Wolverine’s monumental task is to arrive in the early 70’s and get adversaries Charles Xavier (McAvoy) and Erik Lensherr (Fassbender) to come together again, so that they might find the wayward Mystique and prevent her murderous ways. Here the real fun begins. Charles is drunk and lost, his school finished, and his powers subdued. Magneto/Lensherr is in a concrete prison under the Pentagon. Logan/Wolverine’s method of getting this to work may seem short, but I think it’s quite ingenious and sensible, showing that he’s not all brawn. The film’s, and perhaps the entire saga’s best scene follows shortly thereafter involving new mission recruit Quicksilver. To put it bluntly, the rival Quicksilver of Marvel’s “Age of Ultron” certainly has big shoes to fill. The remainder of the film’s events are woven neatly between past and future events, culminating with an ending that is incredibly satisfying, especially for those of us who’ve invested so much in the saga.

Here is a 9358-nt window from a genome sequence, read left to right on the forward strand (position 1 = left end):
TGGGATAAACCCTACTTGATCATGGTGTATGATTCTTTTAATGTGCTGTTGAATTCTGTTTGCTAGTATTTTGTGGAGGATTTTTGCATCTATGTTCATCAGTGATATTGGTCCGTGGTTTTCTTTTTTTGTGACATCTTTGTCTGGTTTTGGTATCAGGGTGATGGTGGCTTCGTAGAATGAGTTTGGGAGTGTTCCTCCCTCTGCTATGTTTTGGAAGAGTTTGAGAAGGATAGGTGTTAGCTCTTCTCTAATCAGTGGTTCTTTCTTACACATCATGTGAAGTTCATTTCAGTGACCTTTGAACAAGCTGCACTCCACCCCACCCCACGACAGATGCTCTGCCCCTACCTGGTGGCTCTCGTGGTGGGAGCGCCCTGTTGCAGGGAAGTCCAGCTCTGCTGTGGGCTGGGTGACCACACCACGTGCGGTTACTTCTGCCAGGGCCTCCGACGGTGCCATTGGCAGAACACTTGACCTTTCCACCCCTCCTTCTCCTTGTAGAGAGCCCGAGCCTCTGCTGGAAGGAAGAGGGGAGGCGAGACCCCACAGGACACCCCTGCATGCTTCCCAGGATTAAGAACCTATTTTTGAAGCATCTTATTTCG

In essence, “Days of Future Past” delivers what the previous films never quite executed- bringing a specific gravity to the screen, or providing an emotional pull appropriate enough for stories centered around themes of extreme prejudice. I tired of hearing Magneto pontificate about some ‘war’ brewing in the first few films, only to see said ‘war’ last for twenty odd minutes on Alcatraz Island. Then, we were promised the ‘real’ story behind Wolverine’s past, only to see the film boggle our minds with retroactive continuity flubs and a milquetoast love story. I actually came to appreciate “First Class” for the performances, but it isn’t a home run of a film. For that matter, neither was “The Wolverine”, although it improved for me with a repeat viewing. This film gets it right- the apocalyptic tone matches the depth of emotion portrayed. The limitations of the original cast’s talents are bolstered by the likes of McAvoy, Lawrence, and Fassbender. Honestly, this film has the same expository language as the others, but the setting and consequences to make those lines mean something. Each character’s arc means more with the stakes at hand and the urgency of the plot. It also bears mentioning how visually striking the film is in both time periods, but at this point, shouldn’t that be the rule rather than the exception for this type of fare?